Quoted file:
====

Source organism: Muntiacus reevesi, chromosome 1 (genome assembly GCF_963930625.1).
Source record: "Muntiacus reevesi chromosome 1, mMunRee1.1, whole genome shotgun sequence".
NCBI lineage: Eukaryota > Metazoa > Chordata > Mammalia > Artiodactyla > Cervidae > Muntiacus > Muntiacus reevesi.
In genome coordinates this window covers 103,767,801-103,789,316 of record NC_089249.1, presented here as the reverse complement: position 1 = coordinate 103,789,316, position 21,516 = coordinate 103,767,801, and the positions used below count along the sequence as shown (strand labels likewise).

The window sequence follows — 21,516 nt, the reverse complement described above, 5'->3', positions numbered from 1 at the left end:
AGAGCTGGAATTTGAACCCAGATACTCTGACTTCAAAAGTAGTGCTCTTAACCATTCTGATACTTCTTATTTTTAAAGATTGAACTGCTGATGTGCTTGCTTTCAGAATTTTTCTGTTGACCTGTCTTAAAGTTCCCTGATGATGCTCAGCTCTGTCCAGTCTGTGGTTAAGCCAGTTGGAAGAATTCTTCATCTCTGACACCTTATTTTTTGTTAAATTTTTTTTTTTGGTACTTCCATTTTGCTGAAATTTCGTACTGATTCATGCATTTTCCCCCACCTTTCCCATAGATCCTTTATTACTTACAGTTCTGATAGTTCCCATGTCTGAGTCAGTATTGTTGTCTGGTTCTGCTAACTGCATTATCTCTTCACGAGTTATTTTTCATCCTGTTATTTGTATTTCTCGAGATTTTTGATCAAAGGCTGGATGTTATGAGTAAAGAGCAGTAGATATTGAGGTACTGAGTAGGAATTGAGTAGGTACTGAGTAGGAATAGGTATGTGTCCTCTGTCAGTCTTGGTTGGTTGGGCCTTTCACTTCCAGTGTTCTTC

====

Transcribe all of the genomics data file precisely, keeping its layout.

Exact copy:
Source organism: Muntiacus reevesi, chromosome 1 (genome assembly GCF_963930625.1).
Source record: "Muntiacus reevesi chromosome 1, mMunRee1.1, whole genome shotgun sequence".
NCBI lineage: Eukaryota > Metazoa > Chordata > Mammalia > Artiodactyla > Cervidae > Muntiacus > Muntiacus reevesi.
In genome coordinates this window covers 103,767,801-103,789,316 of record NC_089249.1, presented here as the reverse complement: position 1 = coordinate 103,789,316, position 21,516 = coordinate 103,767,801, and the positions used below count along the sequence as shown (strand labels likewise).

The window sequence follows — 21,516 nt, the reverse complement described above, 5'->3', positions numbered from 1 at the left end:
AGAGCTGGAATTTGAACCCAGATACTCTGACTTCAAAAGTAGTGCTCTTAACCATTCTGATACTTCTTATTTTTAAAGATTGAACTGCTGATGTGCTTGCTTTCAGAATTTTTCTGTTGACCTGTCTTAAAGTTCCCTGATGATGCTCAGCTCTGTCCAGTCTGTGGTTAAGCCAGTTGGAAGAATTCTTCATCTCTGACACCTTATTTTTTGTTAAATTTTTTTTTTTGGTACTTCCATTTTGCTGAAATTTCGTACTGATTCATGCATTTTCCCCCACCTTTCCCATAGATCCTTTATTACTTACAGTTCTGATAGTTCCCATGTCTGAGTCAGTATTGTTGTCTGGTTCTGCTAACTGCATTATCTCTTCACGAGTTATTTTTCATCCTGTTATTTGTATTTCTCGAGATTTTTGATCAAAGGCTGGATGTTATGAGTAAAGAGCAGTAGATATTGAGGTACTGAGTAGGAATTGAGTAGGTACTGAGTAGGAATAGGTATGTGTCCTCTGTCAGTCTTGGTTGGTTGGGCCTTTCACTTCCAGTGTTCTTC